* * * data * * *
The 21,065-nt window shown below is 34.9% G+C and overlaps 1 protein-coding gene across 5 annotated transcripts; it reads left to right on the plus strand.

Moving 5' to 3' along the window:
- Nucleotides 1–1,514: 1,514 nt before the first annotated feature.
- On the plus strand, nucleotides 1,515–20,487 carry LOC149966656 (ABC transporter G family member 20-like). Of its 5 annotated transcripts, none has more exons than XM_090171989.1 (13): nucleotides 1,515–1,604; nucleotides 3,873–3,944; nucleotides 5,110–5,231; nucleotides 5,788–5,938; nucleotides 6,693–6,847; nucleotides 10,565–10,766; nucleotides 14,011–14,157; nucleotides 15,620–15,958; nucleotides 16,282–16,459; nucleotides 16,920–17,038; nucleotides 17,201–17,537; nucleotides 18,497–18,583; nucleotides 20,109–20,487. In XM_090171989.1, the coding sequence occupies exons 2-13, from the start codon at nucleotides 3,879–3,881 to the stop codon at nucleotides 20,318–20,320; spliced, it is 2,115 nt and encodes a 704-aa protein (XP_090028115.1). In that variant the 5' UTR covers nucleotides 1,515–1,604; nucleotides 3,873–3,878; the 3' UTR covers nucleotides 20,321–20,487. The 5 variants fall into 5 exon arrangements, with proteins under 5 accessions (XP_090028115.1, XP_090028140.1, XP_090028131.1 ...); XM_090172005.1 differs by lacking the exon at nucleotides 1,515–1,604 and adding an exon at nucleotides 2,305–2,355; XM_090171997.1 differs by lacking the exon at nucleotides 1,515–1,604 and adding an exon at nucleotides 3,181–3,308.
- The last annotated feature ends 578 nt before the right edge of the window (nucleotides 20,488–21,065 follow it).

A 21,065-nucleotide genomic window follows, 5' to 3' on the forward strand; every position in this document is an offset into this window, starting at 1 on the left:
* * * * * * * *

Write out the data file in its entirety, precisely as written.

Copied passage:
The 21,065-nt window shown below is 34.9% G+C and overlaps 1 protein-coding gene across 5 annotated transcripts; it reads left to right on the plus strand.

Moving 5' to 3' along the window:
- Nucleotides 1–1,514: 1,514 nt before the first annotated feature.
- On the plus strand, nucleotides 1,515–20,487 carry LOC149966656 (ABC transporter G family member 20-like). Of its 5 annotated transcripts, none has more exons than XM_090171989.1 (13): nucleotides 1,515–1,604; nucleotides 3,873–3,944; nucleotides 5,110–5,231; nucleotides 5,788–5,938; nucleotides 6,693–6,847; nucleotides 10,565–10,766; nucleotides 14,011–14,157; nucleotides 15,620–15,958; nucleotides 16,282–16,459; nucleotides 16,920–17,038; nucleotides 17,201–17,537; nucleotides 18,497–18,583; nucleotides 20,109–20,487. In XM_090171989.1, the coding sequence occupies exons 2-13, from the start codon at nucleotides 3,879–3,881 to the stop codon at nucleotides 20,318–20,320; spliced, it is 2,115 nt and encodes a 704-aa protein (XP_090028115.1). In that variant the 5' UTR covers nucleotides 1,515–1,604; nucleotides 3,873–3,878; the 3' UTR covers nucleotides 20,321–20,487. The 5 variants fall into 5 exon arrangements, with proteins under 5 accessions (XP_090028115.1, XP_090028140.1, XP_090028131.1 ...); XM_090172005.1 differs by lacking the exon at nucleotides 1,515–1,604 and adding an exon at nucleotides 2,305–2,355; XM_090171997.1 differs by lacking the exon at nucleotides 1,515–1,604 and adding an exon at nucleotides 3,181–3,308.
- The last annotated feature ends 578 nt before the right edge of the window (nucleotides 20,488–21,065 follow it).

A 21,065-nucleotide genomic window follows, 5' to 3' on the forward strand; every position in this document is an offset into this window, starting at 1 on the left: